You want to make sure that you’re committing the appropriate resources to your program, and making sure that you have internal champions that will help you, all the way from the top leadership down to the people that work in the trenches, that help promote the program and make people know that it’s a good thing that’s out there and it’s a great support available for you.

Then, you also want to leverage multiple communication channels that are out there for any corporation. One of our engagement strategies managers within HealthFitness shared with me a great stat. She said that your target audience will need to be exposed to a message an average of 11.4 times before it triggers a response, so keeping messages out there and doing it multiple ways is going to be really important.

Then lastly, you just have to ensure your program is nimble enough, to make sure it resonates with your client’s unique corporate culture. One thing I always know about our clients is that if you’ve seen one of them, you’ve seen one of them. I learn a lot from all of them, and they all approach how they work differently, and so we have to approach how we program differently as well.

John:               If you install a program in a company, what’s a typical participation rate and what’s a stellar participation rate?

Ann:                Got it. That’s a loaded question. For us, there’s a lot of factors at play. One of the factors might be are you offering an incentive for your program, and what we will typically see is that companies that don’t offer any incentive to participate in the program, whether it’s to complete a health assessment or do a walking program … you know, there’s many different levels of programs that might be offered … if there’s no incentive, we typically see about 25 to 30 percent of the population participate, so it’s not a complete failure. You know, there’s people that are getting out there, but there’s still … when you have 25 or 30 percent participating only, there’s still 75 people … or 75 percent of the population that aren’t engaging in what you’re doing, so definitely room for improvement.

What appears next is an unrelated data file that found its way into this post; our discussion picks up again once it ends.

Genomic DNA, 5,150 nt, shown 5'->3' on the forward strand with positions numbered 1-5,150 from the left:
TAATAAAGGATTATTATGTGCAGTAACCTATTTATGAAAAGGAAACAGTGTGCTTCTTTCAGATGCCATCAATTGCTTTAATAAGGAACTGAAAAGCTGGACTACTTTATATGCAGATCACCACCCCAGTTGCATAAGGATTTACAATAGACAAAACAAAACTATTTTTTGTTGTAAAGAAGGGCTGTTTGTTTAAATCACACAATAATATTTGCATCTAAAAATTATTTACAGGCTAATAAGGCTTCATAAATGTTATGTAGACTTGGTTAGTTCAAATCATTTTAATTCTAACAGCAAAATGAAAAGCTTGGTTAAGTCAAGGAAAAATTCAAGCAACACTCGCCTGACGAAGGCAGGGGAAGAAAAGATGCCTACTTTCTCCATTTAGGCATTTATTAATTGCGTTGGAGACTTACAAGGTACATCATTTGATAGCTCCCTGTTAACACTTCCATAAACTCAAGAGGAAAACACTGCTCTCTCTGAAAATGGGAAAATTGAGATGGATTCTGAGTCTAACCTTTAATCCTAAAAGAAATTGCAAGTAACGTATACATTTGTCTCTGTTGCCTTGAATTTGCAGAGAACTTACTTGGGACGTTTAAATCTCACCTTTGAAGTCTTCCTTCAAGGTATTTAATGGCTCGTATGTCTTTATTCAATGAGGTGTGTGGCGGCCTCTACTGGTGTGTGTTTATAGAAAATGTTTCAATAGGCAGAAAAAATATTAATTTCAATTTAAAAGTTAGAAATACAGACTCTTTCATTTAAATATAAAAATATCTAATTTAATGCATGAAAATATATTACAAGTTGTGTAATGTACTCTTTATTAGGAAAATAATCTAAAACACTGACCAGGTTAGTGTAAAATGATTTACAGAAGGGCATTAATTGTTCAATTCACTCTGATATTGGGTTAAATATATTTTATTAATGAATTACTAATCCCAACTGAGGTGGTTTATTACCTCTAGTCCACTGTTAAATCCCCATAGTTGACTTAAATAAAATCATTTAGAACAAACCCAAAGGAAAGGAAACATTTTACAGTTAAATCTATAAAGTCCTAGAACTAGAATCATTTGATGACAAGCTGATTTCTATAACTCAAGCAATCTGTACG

We do see some locations or some of our clients that have participation rates that are as high as 75, 80, 90 percent that participate in the program, and typically those are driven by pretty robust incentives that tie in a benefits premium reduction. It really creates that link between you’re taking care of your health, we’re also going to reward you with lower benefits premiums in your paycheck, so that you see that this is impacting your health eventually. We want them to focus on doing the right things to get healthy, or stay healthy if they’re already there.

John:               In organizations, it’s often the case that 20 percent of the people create 80 percent of the value. I wonder if, in wellness programs, if you have some sense of the relationship between participation in the program and the benefit to the company. Is it the same kind of thing, where 20 percent of the people participating will get you 80 percent of the benefit of having a wellness program, or do you have to have a sort of a one‑for‑one correspondence?

Ann:                I think in wellness, my opinion is that you need that one‑for‑one. Overall, I think the more people you have doing things that are moving in the right direction of making positive choices towards their health is only going to be the best thing for you. In every culture that we walk into, every client that we walk into, one of the things we see is that there’s always going to be that subset of people that always do the right thing. They’re going to be the members of the fitness center. They’re going to be … if you tell them to take their health assessment, they’ll take it. They’ll get their cholesterol screening taken during the health fair.

You name it, they’re going to … they’re the doers, they’re the joiners, and they definitely make up the backbone of the culture and helping you towards getting your employee culture healthier. One of the things we know is that if we’re not moving the dial on the rest of the population, you’re not going to see the returns that you want.

John:               Do you generally find that that core enthusiastic crew are the same people who produce the biggest value for the company? Do you see that?

Ann:                Not necessarily. I think overall, what we’ll see is that they certainly contribute to it, but we can’t put all the eggs in that basket. I think we have to really see the part of the population that really we’ll focus on, helping them change their risk status. Maybe they were physically inactive and now they’re being active, and now we’re starting to see their weight drop, and eventually some other great things will happen as far as their health’s concerned. It’s really moving those people into a healthier state that gets you a bigger bang for your buck.